BRIDGEPORT — Two years ago, state Rep. Charlie Stallworth fought off a tough primary challenger.

As he heads into another Democratic primary Tuesday in his 126th legislative district, Stallworth is missing something that helped him win in 2016: party support.

This year Stallworth, though the incumbent, is the challenger. He lost the endorsement at May’s nominating convention to Shante Hanks, a former staffer for U.S. Rep. Jim Himes, D-Conn.

Theirs is one of two primaries for House seats Aug. 14 in Bridgeport. The second contest features Republicans Luis Colon and Ethan Book in the 128th House District.

Asked about her biggest criticism of Stallworth, who has served in the House for eight years and is aligned with Mayor Joe Ganim, Hanks said, “He just hasn’t produced anything. ... I’ve seen first hand someone who gets in office and really tries to make a difference (Himes), versus someone that doesn’t.”

That was the message Democratic leaders in the 126th District like Steve Nelson had for Stallworth when, in a close 9-7 vote with two people absent, they made Hanks their candidate. Nelson at the time said residents “are tired of supporting candidates who only come to our neighborhoods when it’s time for (an) election.”

“I think my work is capable of standing alone,” Stallworth, who is also pastor of the East End Baptist Church, said when asked recently about his convention loss.

Stallworth emphasizes his seniority as a good reason constituents should return him to the legislature: “You get to help shape the agenda.”

He said voters should be wary of candidates who over-promise, because “there are 151 of us in the House. There’s no one person that does all of this solo work. We have a strong (Bridgeport) delegation that works together.”

Stallworth has a reputation as a team player but not a legislator who leads the charge.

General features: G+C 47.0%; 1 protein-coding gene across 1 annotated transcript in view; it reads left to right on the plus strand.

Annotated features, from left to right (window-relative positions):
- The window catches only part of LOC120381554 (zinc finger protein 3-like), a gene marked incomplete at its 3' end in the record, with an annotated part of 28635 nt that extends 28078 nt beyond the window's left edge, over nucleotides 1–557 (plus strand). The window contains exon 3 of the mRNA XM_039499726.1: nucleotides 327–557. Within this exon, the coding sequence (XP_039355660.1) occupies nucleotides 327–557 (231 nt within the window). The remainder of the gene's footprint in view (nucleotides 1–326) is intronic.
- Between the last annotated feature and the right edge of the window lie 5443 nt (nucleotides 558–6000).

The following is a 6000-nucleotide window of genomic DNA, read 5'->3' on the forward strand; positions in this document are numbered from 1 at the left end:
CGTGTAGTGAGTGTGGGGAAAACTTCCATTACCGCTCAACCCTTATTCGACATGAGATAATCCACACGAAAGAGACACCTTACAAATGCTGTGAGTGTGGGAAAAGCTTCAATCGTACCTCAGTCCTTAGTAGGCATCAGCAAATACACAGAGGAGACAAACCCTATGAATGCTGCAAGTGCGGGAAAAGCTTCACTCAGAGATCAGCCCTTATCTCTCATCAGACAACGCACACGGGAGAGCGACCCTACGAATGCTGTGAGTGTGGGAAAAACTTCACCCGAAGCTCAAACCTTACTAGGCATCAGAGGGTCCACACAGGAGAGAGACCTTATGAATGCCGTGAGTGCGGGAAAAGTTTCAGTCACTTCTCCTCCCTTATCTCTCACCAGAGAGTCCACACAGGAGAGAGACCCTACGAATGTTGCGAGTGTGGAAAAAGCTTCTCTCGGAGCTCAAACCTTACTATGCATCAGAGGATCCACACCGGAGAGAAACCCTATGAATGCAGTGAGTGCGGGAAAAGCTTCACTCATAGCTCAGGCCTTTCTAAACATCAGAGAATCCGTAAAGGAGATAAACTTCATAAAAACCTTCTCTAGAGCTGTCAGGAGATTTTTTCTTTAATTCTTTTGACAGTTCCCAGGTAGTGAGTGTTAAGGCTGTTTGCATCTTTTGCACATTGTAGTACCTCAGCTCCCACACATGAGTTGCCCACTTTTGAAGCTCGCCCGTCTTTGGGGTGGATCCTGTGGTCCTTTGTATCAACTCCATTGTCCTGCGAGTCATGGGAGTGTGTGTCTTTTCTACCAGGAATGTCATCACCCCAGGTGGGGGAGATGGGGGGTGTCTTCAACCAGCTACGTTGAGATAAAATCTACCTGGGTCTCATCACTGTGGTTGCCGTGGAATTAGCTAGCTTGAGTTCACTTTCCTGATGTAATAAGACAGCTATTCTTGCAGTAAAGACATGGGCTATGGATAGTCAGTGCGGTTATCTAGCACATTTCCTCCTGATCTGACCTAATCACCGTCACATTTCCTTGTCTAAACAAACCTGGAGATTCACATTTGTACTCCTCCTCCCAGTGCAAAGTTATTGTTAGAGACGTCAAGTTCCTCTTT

He made news in May when he suddenly and briefly announced a short-lived and failed bid for lieutenant governor. Asked about having to campaign for his House seat after his flirtation with higher office, Stallworth said, “The ability to serve in the most productive office should be anyone’s desire.”

Hanks claimed that Stallworth wants another two-year term for purely selfish reasons. Hanks said she told him of her decision to run, and that he asked her to hold off so he could serve 10 years and qualify for a state pension.

“I couldn’t believe it,” Hanks said.

Stallworth laughed at that story, adding: “I would not put any confidence in that. (And) I’m not going to run or participate in a negative campaign. That’s just not my character. If she chooses to do that, that’s her choice.”

Education, public safety, economic development and taxes are priorities for Stallworth and Hanks. Hanks said education tops her list because “everything else falls right under that large umbrella” with good schools and an educated workforce attracting companies to the city that will pay taxes and provide jobs.

Hanks said many voters support a proposed Bridgeport casino; Stallworth said he wants one built as well.

“Bridgeport needs jobs. Bridgeport needs economic development. I have supported it and will continue to,” he said.


In the 128th District, Colon, the GOP’s endorsed candidate, and challenger Book could be said to be competing for the role of sacrificial lamb in November’s general election against incumbent state Rep. Christopher Rosario.

As of this week, there are 46,509 registered Democrats in Bridgeport and 4,096 Republicans.

Ask Book how hard it is to be a member of the latter party in this city — this is his fourth bid for elected office.

“There needs to be a good , conservative Republican voice in Bridgeport,” Book said. “The single party monopoly of the Democrat Party has created both some extremes and a void.”

Book, who runs a limousine service, has had some legal clashes with his town committee, which, Colon said, is why he was drafted to challenge Rosario.

“The party asked me to run — they needed somebody they could trust,” Colon, who operates a photography business, said. “Right now, Ethan Book is not in good standing.”

Book said he is not campaigning on his fight with party leaders, but added frustrated voters have expected more from the local GOP.

Both men want to lower Bridgeport’s high property taxes.

“Republicans need to realize even though the chances are slim, it’s still possible and if we work together with the right message, we can win,” Book said. “The Democrats have a record that makes them vulnerable.”

Colon said he feels confident he will win his primary and hopes to convince voters in November to look beyond party labels.

“This is individual people trying to help the community,” Colon said. “The one thing that hurts us now is the (Hillary) Clinton/(Donald) Trump (presidential) fight that has not stopped since the (2016) election.”

Both Colon and Book back the divisive Trump, though the latter admitted, “The man’s mouth gets him into trouble every time. ... I will say it would do better for us if he thinks really good about what he’s going to say.”

Book said, “While I, at times, disagree with his style, he’s (Trump) accomplishing some good things.”